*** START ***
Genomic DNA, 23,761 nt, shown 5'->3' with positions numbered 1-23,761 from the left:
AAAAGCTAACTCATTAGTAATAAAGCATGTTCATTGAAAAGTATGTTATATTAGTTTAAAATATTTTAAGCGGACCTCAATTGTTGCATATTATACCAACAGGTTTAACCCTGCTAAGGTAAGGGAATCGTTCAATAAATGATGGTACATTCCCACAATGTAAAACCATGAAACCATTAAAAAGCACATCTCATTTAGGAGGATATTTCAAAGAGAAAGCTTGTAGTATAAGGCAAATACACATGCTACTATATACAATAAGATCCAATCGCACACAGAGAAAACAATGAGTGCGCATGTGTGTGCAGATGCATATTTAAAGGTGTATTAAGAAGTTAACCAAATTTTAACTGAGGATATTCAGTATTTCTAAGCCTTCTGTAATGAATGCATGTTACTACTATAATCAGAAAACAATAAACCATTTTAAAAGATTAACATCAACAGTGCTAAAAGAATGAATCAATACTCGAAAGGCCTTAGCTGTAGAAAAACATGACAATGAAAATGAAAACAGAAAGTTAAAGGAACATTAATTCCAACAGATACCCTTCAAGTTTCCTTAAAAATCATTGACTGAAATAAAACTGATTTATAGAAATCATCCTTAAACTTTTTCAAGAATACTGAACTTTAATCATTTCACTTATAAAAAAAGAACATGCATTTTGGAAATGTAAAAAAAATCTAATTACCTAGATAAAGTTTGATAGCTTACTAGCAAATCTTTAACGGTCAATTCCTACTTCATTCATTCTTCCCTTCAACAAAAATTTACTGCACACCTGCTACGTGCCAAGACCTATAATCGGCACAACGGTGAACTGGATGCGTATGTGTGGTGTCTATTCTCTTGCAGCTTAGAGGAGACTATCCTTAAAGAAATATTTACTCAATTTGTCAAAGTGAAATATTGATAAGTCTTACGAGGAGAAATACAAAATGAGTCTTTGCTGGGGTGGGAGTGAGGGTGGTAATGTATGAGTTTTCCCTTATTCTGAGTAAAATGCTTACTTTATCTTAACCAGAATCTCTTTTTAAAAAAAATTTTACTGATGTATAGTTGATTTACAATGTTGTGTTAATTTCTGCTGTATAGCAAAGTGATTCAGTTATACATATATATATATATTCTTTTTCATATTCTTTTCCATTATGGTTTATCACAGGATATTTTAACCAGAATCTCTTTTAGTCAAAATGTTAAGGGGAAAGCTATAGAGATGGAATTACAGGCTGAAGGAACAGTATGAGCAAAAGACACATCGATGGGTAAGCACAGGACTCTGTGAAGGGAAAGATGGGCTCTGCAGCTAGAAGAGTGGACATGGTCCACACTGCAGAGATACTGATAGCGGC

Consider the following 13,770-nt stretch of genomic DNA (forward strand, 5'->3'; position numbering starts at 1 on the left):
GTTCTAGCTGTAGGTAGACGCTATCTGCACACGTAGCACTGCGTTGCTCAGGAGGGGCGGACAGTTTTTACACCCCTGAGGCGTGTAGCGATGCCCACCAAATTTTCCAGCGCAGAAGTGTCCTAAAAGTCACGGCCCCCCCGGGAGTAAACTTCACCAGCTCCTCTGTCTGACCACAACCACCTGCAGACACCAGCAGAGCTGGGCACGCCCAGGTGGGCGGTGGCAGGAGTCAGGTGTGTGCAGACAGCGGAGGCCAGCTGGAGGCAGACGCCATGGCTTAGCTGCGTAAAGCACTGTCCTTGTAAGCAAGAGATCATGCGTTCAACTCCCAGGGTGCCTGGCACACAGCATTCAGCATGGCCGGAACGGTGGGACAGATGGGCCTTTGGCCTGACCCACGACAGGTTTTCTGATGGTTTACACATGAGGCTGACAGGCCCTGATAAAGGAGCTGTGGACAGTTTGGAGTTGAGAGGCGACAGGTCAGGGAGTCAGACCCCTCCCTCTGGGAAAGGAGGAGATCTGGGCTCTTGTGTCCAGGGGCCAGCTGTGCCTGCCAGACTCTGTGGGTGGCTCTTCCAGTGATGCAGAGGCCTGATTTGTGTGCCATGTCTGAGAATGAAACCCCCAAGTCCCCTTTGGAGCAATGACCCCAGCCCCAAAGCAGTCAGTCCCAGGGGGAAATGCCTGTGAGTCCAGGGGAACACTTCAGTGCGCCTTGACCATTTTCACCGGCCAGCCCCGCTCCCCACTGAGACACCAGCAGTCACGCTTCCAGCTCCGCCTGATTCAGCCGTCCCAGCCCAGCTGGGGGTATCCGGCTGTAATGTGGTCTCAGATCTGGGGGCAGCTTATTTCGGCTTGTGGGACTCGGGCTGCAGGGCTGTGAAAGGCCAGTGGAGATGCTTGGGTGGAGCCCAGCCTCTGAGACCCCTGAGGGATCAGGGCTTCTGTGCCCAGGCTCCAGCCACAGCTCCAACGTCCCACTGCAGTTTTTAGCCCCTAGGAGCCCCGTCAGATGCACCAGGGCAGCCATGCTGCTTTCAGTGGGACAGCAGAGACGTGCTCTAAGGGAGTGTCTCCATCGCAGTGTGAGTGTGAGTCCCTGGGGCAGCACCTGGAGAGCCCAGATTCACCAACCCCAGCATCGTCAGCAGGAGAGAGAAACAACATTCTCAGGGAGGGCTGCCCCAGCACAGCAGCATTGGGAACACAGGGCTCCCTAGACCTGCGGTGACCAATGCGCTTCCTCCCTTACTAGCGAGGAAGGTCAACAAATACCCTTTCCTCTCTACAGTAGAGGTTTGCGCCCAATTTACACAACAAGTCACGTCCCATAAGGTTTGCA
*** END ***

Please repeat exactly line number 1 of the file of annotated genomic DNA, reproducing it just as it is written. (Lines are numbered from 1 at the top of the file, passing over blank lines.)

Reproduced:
Genomic DNA, 23,761 nt, shown 5'->3' with positions numbered 1-23,761 from the left: